CK: Neal Cassady was the bus driver, who changed the tires, the chains. He was an unbelievable phenomenon. He was perfectly capable of talking at 100 miles an hour and not stopping. One time he drove across America in an old 1950 car in 60 hours, by himself, nonstop. He never stopped, never slept all the way across. That’s who Neal Cassady was.

Was there a family religion growing up?

CK: When you’re a little kid it was every day—“I pledge allegiance to the flag”—you had to do that every morning. My folks were Southern so that meant getting into the Southern Baptist world, and how this carries through into the world of relationship. This is why Ken takes LSD. It’s about “What’s going on in there? Let me see the truth. Let’s get down to it.”

Where in the South?

CK: Arkansas Ozarks. From the distance of things I got to see clearly into the reality of America. From the distance of things I got to see clearly into the reality of America through the eyes of my Grandma Smith. When I was little she’d go into long detail about her childhood and I’d grill her on it mercilessly. My dad migrated from Texas to Colorado and walked with the covered wagons. He met my mom in La Junta, Colorado, in a creamery and that’s where Ken and I were born. We lived in Colorado until the war broke out. Dad was in the service and we were moved to California when I was in first grade. After the war, instead of going back to La Junta, Daddy took jobs in Oregon bouncing through the creamery business as a cheese maker, butter maker, ice cream maker. My grandfather had already come to Oregon. He was a farmer who worked as a sharecropper. He never owned a house, never owned any land, never owned anything.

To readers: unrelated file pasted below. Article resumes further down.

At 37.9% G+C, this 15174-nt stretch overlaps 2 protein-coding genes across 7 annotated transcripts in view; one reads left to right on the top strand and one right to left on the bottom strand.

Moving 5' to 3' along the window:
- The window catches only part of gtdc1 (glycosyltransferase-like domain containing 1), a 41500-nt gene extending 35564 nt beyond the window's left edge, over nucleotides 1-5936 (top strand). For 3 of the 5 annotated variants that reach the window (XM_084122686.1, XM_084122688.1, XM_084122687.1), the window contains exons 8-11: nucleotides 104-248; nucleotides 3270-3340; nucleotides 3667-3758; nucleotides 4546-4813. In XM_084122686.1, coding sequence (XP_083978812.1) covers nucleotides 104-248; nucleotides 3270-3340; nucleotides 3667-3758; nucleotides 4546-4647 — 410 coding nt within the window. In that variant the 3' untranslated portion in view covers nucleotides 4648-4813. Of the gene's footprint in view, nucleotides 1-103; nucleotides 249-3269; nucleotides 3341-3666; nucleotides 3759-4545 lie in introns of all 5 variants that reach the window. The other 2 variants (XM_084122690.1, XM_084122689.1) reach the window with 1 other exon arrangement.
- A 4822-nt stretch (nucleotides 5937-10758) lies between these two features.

You’re the originators of the probiotic movement. How did you come to be the first to put acidophilus in yogurt?

SK: At Oregon State University in his core studies in dairy science and microbiology Chuck was fortunate enough to be there with professors who were bringing this to the forefront. They understood acidophilus from the veterinary side of things because it had been used for treating calves for scours [livestock diarrhea] for ages.

Yogurt was relatively unknown in the ’60s. Why do you think it was adopted as a hippie food?

CK: Food trends come and go but it was inevitable because the probiotics are really important genetically in how to make a good, healthy human being. You couldn’t keep it down and it’s still getting bigger. The good bacteria produced by lactobacillus are more than you can produce yourself.